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Students will acquire a basic understanding of the structural properties of languages in general. They will learn how words and sentences are formed and how sounds are articulated and patterned. Students will analyze examples from a variety of languages and discuss applications of linguistic findings to language learning and teaching.
Students will learn fundamental facts about the world's languages and will examine topics critical to language. They will examine a range of questions: the regional and historical similarity and diversity of languages, linguistic typology and language universals, sound and structural features of the world's languages, issues of languages in contact, minority language endangerment, and the role of English as a world language.
Students will examine the principles that govern the way that words are created and organized into sentences, and how the meanings of words and sentences are interpreted. They will investigate the systems that underlie the organization and structure of natural languages and apply these principles to the description and analysis of individual languages. Students will evaluate and analyze data from a variety of languages around the world.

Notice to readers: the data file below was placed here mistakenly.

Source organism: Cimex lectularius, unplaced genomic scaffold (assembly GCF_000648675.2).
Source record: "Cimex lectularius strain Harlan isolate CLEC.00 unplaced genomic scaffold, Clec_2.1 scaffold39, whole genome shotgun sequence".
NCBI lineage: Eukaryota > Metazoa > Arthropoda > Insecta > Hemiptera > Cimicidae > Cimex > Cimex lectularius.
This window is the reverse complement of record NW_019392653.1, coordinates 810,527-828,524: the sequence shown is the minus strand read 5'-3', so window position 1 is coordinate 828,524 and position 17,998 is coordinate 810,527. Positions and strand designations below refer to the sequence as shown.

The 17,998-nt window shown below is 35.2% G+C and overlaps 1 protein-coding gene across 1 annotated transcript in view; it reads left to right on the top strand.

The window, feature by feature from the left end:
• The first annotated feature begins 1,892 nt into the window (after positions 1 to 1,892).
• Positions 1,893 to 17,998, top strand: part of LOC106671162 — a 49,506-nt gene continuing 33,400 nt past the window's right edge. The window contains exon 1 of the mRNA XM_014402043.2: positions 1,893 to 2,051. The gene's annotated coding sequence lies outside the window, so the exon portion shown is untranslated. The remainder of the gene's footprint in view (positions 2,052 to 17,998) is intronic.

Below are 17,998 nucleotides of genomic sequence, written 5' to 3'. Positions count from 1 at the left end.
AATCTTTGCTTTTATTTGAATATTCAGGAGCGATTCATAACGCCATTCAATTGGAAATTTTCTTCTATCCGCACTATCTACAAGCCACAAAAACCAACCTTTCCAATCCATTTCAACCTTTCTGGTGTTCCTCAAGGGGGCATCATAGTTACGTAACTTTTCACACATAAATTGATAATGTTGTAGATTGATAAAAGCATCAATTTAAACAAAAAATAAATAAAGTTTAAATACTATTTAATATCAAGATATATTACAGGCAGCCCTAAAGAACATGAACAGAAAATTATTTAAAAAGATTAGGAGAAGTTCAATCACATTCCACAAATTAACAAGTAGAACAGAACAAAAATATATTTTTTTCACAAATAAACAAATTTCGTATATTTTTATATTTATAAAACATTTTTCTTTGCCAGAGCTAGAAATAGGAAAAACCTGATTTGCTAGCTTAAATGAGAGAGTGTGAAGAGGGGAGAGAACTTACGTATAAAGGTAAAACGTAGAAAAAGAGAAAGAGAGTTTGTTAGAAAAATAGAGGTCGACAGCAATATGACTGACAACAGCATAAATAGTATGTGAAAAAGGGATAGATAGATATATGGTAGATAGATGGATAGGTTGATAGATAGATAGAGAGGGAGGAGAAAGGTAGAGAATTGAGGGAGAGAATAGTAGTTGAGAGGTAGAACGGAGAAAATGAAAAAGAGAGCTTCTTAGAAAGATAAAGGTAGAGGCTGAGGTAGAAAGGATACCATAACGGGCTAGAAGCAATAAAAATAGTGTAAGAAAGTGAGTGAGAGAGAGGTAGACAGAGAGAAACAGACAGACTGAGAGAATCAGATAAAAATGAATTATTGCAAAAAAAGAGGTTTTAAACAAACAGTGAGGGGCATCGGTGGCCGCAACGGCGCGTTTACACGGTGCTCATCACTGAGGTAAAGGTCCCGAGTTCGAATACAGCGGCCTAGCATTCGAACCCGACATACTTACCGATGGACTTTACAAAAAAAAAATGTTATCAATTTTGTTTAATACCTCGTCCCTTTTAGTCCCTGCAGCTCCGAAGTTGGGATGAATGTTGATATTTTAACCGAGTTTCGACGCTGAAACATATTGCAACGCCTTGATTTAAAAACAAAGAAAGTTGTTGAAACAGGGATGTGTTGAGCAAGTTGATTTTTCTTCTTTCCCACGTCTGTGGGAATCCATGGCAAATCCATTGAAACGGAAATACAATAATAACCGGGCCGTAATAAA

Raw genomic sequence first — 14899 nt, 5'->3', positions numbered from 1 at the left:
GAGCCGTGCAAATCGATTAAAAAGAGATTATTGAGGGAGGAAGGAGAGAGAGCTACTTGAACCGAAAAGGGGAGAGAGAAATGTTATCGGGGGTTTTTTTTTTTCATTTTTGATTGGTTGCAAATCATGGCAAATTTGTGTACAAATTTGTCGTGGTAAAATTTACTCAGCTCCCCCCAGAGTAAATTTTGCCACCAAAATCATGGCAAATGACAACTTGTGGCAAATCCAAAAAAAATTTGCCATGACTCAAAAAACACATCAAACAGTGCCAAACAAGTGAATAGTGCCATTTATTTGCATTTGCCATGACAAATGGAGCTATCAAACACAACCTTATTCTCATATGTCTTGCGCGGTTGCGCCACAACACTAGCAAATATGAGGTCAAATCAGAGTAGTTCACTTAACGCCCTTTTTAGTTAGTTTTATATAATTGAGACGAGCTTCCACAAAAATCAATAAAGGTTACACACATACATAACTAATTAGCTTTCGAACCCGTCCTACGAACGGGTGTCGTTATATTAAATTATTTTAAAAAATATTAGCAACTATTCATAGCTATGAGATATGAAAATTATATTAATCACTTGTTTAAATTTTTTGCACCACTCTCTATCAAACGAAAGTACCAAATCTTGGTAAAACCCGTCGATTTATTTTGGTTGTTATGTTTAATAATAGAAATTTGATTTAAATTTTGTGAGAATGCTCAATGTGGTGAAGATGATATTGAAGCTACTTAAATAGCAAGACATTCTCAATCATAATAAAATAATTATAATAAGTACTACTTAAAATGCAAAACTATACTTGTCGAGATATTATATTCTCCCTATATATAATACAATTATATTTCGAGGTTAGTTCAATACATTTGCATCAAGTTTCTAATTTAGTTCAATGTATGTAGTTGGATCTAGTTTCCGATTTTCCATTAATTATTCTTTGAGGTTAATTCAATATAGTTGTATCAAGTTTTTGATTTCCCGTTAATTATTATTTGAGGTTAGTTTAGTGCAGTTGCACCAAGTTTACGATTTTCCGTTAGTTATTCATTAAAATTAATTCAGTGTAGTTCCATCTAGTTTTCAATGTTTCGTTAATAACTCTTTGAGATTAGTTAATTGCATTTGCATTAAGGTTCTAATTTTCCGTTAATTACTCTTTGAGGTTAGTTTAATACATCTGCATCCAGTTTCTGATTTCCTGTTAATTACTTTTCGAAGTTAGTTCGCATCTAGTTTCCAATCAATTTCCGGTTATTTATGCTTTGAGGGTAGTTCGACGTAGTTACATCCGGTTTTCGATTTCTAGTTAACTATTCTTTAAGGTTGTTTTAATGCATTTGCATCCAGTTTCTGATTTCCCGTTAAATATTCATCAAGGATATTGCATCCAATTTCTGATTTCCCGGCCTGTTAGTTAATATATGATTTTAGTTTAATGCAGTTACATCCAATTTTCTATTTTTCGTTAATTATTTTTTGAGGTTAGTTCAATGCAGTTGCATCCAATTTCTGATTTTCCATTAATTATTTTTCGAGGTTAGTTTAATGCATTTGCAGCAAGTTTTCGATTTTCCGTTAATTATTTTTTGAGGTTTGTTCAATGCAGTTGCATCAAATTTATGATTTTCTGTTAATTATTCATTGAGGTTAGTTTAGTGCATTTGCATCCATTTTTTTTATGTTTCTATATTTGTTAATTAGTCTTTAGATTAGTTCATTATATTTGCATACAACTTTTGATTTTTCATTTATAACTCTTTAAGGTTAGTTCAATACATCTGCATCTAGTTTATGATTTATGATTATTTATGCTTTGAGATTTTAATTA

Prerequisite(s): LING 1100
Students will study processes and issues associated with a child learning a first language and an adult studying a second language. Topics will include the acquisition of vocabulary, grammar and pronunciation. Students will become familiar with typical language development and review fundamental questions in current theoretical models. Note: Students may earn credits for only one of LING 2400 and PSYC 2323 as they are the same course.
Cross-listing: PSYC 2323
Students will acquire an understanding of Indigenous histories, cultures, and knowledge through the lens of the Indigenous languages in Canada. Students will gain an awareness of the diversity of Indigenous languages across Canada. They will identify the impact of past, current and ongoing colonialism and its consequences for Indigenous languages in Canada. Students will critically examine the major contemporary issues facing Indigenous languages and will investigate examples of community-based language activism across Canada. NOTE: Students may earn credit for only one of LING 3390 and LANC 3390 as they are identical courses.
Prerequisite(s): 30 credits from courses at the 1000 level or higher
Cross-listing: LANC 3390
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